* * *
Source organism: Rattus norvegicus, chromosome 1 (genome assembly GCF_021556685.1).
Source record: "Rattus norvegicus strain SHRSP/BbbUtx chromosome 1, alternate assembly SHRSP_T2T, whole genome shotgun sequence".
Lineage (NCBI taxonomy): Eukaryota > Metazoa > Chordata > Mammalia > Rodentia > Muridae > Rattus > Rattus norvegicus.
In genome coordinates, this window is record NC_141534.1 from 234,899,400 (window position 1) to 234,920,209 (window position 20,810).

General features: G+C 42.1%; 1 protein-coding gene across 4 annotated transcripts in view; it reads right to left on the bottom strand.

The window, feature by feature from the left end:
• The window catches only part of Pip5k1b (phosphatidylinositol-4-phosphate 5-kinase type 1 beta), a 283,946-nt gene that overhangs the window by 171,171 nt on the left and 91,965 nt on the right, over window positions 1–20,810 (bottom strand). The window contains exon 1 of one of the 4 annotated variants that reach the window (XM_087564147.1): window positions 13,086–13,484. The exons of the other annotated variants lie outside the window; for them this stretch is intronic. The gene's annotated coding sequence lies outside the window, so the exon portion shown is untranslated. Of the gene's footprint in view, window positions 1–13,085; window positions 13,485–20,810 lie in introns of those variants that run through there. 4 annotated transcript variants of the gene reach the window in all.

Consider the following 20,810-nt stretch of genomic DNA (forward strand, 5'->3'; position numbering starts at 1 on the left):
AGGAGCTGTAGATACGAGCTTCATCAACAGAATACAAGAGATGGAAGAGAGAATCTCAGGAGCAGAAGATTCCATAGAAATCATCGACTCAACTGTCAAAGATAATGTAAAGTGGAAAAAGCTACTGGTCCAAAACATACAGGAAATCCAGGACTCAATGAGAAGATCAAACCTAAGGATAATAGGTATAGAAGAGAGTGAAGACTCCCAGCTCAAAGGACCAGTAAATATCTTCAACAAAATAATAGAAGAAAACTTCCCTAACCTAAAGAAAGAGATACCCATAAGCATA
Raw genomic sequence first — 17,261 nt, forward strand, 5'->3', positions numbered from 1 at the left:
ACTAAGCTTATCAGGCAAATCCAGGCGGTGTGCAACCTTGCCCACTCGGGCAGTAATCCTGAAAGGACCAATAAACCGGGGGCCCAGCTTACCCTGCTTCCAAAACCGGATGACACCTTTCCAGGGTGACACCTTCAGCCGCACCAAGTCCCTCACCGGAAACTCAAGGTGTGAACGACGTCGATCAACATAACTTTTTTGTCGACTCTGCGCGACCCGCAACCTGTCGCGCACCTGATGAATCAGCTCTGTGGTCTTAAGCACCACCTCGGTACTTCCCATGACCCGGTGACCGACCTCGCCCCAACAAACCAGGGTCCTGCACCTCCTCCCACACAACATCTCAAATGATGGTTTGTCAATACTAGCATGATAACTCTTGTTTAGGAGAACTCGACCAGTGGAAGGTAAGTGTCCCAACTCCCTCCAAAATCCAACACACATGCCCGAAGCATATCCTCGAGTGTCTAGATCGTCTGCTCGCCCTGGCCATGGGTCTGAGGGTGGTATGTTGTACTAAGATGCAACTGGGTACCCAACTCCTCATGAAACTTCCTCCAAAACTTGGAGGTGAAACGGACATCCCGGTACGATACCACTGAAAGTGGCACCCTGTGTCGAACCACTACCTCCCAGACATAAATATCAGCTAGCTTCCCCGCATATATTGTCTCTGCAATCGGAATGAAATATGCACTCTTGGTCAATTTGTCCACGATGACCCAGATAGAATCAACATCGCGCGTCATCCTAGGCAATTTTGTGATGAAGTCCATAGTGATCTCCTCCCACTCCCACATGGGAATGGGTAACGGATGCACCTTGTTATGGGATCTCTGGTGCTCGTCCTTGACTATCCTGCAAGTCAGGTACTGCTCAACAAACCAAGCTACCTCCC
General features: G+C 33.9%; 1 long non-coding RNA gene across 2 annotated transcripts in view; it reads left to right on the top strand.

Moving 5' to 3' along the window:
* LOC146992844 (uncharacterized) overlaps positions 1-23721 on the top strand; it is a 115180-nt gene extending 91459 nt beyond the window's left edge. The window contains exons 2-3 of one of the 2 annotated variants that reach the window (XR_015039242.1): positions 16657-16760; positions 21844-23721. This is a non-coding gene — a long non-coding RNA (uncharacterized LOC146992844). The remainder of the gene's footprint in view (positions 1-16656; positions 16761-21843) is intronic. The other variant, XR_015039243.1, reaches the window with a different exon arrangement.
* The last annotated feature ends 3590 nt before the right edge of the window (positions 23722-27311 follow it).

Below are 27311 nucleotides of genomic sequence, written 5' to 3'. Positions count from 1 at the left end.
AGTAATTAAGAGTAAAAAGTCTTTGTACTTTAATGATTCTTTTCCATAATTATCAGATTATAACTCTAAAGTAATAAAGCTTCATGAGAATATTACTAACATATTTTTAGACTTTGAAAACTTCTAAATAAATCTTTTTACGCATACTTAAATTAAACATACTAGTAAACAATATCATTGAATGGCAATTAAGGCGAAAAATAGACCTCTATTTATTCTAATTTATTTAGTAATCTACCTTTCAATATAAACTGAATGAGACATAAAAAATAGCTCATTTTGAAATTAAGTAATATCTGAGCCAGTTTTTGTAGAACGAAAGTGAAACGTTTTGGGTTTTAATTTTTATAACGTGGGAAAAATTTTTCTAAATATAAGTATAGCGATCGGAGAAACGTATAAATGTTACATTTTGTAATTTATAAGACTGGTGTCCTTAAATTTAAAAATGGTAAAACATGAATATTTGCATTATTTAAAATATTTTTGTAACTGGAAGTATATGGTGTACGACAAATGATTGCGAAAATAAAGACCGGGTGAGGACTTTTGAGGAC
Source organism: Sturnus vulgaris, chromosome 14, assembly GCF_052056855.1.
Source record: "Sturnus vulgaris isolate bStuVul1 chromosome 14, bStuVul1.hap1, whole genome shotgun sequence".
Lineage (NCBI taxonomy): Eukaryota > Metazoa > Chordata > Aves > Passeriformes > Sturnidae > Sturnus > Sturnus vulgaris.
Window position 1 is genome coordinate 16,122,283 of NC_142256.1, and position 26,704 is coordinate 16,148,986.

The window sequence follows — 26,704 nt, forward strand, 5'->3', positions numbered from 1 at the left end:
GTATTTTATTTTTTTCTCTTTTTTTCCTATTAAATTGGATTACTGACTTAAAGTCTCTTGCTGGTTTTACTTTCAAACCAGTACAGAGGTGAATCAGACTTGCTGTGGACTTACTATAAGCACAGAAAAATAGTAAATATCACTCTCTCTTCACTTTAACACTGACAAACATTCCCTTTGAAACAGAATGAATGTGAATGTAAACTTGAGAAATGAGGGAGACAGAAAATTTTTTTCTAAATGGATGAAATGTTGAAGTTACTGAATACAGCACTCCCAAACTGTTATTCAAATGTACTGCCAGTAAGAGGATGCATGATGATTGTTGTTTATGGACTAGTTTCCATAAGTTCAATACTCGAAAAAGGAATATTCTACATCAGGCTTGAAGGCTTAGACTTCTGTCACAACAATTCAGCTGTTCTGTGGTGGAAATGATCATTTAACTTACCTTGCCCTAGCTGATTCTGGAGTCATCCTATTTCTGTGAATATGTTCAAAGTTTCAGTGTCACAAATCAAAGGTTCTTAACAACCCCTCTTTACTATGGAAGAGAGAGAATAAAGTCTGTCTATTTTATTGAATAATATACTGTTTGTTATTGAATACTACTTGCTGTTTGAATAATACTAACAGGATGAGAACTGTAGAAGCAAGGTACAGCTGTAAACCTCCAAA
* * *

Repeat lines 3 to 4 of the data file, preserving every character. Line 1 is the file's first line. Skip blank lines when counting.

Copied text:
Lineage (NCBI taxonomy): Eukaryota > Metazoa > Chordata > Mammalia > Rodentia > Muridae > Rattus > Rattus norvegicus.
In genome coordinates, this window is record NC_141534.1 from 234,899,400 (window position 1) to 234,920,209 (window position 20,810).